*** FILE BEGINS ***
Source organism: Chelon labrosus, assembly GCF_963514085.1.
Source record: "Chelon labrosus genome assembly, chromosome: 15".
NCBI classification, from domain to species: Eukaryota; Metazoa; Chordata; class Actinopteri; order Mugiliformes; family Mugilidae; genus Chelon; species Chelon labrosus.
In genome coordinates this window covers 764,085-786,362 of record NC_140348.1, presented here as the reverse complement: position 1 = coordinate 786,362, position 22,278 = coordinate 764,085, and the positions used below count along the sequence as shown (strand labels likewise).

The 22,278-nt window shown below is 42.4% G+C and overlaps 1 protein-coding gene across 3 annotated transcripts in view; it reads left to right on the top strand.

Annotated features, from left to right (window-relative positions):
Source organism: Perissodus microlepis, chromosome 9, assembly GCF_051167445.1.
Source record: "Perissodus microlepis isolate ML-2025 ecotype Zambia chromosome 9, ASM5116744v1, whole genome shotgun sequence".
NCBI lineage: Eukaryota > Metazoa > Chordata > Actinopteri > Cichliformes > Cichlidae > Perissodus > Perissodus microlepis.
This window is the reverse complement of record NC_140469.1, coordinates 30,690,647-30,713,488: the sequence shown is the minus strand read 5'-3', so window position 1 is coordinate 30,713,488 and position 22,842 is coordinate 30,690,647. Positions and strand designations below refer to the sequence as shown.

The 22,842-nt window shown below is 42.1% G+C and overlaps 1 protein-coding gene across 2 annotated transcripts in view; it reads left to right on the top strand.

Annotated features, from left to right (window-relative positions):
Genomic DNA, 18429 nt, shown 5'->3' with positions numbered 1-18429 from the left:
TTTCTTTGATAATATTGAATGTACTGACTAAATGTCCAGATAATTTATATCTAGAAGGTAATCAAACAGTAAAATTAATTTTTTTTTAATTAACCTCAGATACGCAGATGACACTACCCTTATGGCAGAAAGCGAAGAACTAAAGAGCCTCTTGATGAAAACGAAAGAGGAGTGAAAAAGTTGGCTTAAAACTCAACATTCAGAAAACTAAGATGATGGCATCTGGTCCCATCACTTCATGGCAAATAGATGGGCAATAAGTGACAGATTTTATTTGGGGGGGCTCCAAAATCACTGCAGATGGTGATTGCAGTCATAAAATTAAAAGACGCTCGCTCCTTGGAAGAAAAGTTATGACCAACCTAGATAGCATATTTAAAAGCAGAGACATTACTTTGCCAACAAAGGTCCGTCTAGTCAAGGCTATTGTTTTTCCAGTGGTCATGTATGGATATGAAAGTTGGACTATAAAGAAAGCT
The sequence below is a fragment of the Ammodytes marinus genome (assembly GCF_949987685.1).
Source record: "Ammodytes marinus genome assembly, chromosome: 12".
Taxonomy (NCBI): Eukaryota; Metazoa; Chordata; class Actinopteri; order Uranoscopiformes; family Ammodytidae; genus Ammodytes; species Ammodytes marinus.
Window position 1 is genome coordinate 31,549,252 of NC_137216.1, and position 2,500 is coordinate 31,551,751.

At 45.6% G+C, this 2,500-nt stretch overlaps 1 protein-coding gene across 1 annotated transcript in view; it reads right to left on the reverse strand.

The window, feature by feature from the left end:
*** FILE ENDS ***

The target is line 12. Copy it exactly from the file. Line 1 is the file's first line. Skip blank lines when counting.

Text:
Annotated features, from left to right (window-relative positions):